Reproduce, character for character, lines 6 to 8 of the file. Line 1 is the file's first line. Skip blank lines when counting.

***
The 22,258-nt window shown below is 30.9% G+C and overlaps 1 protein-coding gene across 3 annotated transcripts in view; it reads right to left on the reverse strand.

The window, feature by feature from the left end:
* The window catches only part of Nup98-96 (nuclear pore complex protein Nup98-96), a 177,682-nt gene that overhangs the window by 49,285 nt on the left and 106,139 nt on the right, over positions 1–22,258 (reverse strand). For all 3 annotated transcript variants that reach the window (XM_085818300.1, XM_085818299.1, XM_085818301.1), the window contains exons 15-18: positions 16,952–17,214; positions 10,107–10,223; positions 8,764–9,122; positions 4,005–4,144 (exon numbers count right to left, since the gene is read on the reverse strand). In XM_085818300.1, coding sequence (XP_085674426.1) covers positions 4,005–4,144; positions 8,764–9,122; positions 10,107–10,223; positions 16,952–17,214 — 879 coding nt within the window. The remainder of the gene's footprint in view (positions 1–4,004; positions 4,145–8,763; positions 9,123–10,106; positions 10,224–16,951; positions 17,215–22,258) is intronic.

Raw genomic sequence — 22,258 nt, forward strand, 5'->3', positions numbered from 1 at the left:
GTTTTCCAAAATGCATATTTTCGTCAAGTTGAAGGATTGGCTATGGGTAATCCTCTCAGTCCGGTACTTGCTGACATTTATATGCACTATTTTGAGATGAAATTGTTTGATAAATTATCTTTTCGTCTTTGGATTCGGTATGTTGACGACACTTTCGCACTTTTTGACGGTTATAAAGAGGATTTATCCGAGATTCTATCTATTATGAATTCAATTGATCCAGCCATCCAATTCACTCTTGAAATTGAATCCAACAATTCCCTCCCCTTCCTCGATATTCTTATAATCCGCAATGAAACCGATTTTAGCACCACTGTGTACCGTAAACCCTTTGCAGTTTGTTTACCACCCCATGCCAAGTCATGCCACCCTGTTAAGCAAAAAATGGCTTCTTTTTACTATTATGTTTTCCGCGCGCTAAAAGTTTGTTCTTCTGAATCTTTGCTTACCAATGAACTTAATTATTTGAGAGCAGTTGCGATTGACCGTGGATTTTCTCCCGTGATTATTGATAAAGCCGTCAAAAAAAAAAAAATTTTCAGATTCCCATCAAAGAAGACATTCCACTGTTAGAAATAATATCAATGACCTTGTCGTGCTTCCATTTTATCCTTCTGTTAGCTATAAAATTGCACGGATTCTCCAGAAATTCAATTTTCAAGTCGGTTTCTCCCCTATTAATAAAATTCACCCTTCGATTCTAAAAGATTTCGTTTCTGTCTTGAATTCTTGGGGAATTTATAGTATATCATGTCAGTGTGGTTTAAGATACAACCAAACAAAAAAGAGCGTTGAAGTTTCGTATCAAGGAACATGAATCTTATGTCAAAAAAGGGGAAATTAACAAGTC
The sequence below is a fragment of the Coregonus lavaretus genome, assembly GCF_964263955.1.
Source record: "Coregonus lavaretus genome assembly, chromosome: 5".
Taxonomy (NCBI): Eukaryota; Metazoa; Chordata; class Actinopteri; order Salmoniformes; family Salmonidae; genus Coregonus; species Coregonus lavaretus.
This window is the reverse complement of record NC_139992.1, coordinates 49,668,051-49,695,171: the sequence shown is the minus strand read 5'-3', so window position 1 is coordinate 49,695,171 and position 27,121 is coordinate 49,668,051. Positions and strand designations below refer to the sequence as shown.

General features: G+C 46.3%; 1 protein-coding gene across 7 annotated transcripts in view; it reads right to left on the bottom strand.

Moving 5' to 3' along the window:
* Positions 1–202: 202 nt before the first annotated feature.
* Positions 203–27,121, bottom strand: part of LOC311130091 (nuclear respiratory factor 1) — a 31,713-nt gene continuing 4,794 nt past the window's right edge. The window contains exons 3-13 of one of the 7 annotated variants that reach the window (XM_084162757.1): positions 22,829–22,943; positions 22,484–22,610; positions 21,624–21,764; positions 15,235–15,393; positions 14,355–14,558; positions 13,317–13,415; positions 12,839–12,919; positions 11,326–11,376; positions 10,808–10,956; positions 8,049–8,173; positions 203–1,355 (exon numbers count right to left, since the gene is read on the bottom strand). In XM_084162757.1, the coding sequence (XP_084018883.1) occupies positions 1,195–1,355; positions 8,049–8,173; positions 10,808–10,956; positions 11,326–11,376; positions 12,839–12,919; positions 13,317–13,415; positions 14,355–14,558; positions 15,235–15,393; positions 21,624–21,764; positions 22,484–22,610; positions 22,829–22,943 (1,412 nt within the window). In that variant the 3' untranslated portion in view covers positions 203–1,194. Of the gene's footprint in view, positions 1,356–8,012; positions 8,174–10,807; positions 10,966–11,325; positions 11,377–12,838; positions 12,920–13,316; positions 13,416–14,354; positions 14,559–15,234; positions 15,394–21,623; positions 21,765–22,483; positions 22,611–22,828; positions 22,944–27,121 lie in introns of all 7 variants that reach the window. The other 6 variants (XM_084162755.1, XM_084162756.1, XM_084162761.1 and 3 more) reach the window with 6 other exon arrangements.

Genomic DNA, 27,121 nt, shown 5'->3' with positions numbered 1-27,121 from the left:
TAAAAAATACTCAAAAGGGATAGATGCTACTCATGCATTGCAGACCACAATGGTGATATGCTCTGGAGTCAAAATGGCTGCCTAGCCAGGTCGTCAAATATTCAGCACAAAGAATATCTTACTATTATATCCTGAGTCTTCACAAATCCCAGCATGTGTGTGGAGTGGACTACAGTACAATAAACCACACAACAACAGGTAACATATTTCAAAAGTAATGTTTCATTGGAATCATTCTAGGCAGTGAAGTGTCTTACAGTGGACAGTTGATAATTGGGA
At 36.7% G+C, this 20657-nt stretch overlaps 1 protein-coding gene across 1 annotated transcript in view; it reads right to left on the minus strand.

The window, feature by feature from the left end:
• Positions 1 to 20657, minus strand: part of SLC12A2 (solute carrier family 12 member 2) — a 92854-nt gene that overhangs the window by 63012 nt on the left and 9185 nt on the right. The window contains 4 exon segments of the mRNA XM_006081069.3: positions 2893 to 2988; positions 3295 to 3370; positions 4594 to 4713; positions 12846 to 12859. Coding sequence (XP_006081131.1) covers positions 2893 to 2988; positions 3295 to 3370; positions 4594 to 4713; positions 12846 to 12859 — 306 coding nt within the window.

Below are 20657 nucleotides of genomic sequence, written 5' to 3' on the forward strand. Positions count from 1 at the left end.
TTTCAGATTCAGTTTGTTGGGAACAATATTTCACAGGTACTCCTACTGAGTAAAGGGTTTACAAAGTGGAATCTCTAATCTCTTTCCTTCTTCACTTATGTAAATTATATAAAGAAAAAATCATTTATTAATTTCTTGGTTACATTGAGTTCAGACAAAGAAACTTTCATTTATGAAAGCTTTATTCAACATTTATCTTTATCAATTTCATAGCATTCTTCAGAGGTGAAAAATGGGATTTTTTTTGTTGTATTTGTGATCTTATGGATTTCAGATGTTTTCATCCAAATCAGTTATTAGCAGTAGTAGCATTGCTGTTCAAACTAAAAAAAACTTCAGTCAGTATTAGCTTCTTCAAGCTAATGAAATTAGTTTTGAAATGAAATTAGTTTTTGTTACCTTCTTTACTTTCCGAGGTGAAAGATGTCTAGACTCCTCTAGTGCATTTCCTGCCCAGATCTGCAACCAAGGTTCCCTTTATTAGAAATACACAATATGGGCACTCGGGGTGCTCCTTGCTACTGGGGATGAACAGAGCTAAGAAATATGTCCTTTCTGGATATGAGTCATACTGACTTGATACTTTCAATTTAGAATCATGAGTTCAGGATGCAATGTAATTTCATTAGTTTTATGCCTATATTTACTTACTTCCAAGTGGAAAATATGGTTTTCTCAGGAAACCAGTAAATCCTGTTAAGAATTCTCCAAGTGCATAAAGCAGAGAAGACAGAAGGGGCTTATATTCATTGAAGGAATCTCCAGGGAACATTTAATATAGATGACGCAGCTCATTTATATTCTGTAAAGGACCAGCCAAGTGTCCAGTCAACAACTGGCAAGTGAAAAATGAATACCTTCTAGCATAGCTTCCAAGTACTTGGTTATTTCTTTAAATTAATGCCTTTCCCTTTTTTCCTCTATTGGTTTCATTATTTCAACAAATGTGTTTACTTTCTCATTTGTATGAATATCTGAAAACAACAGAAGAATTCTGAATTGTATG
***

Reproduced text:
The sequence below is a fragment of the Coregonus lavaretus genome, assembly GCF_964263955.1.
Source record: "Coregonus lavaretus genome assembly, chromosome: 5".
Taxonomy (NCBI): Eukaryota; Metazoa; Chordata; class Actinopteri; order Salmoniformes; family Salmonidae; genus Coregonus; species Coregonus lavaretus.